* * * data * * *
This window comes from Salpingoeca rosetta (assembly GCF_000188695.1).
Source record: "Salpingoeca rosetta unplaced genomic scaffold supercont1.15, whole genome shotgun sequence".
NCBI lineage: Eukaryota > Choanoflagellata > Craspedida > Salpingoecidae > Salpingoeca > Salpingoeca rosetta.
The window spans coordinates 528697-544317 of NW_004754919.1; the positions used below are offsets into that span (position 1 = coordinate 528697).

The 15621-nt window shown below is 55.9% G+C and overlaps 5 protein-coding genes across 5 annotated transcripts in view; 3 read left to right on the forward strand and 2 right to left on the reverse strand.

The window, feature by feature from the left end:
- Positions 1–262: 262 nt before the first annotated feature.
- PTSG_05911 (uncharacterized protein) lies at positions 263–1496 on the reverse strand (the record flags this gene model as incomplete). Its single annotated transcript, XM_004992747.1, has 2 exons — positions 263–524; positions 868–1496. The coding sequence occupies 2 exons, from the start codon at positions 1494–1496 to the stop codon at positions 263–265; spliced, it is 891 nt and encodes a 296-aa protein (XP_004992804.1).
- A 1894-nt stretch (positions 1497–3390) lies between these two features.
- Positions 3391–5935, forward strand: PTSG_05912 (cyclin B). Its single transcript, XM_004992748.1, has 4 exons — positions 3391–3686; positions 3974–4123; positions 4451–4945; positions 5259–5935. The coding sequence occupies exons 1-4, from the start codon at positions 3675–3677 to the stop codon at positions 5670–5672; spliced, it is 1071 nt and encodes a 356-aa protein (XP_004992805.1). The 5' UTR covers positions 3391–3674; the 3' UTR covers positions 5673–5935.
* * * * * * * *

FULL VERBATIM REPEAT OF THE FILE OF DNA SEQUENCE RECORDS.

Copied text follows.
This window comes from Salpingoeca rosetta (assembly GCF_000188695.1).
Source record: "Salpingoeca rosetta unplaced genomic scaffold supercont1.15, whole genome shotgun sequence".
NCBI lineage: Eukaryota > Choanoflagellata > Craspedida > Salpingoecidae > Salpingoeca > Salpingoeca rosetta.
The window spans coordinates 528697-544317 of NW_004754919.1; the positions used below are offsets into that span (position 1 = coordinate 528697).

The 15621-nt window shown below is 55.9% G+C and overlaps 5 protein-coding genes across 5 annotated transcripts in view; 3 read left to right on the forward strand and 2 right to left on the reverse strand.

The window, feature by feature from the left end:
- Positions 1–262: 262 nt before the first annotated feature.
- PTSG_05911 (uncharacterized protein) lies at positions 263–1496 on the reverse strand (the record flags this gene model as incomplete). Its single annotated transcript, XM_004992747.1, has 2 exons — positions 263–524; positions 868–1496. The coding sequence occupies 2 exons, from the start codon at positions 1494–1496 to the stop codon at positions 263–265; spliced, it is 891 nt and encodes a 296-aa protein (XP_004992804.1).
- A 1894-nt stretch (positions 1497–3390) lies between these two features.
- Positions 3391–5935, forward strand: PTSG_05912 (cyclin B). Its single transcript, XM_004992748.1, has 4 exons — positions 3391–3686; positions 3974–4123; positions 4451–4945; positions 5259–5935. The coding sequence occupies exons 1-4, from the start codon at positions 3675–3677 to the stop codon at positions 5670–5672; spliced, it is 1071 nt and encodes a 356-aa protein (XP_004992805.1). The 5' UTR covers positions 3391–3674; the 3' UTR covers positions 5673–5935.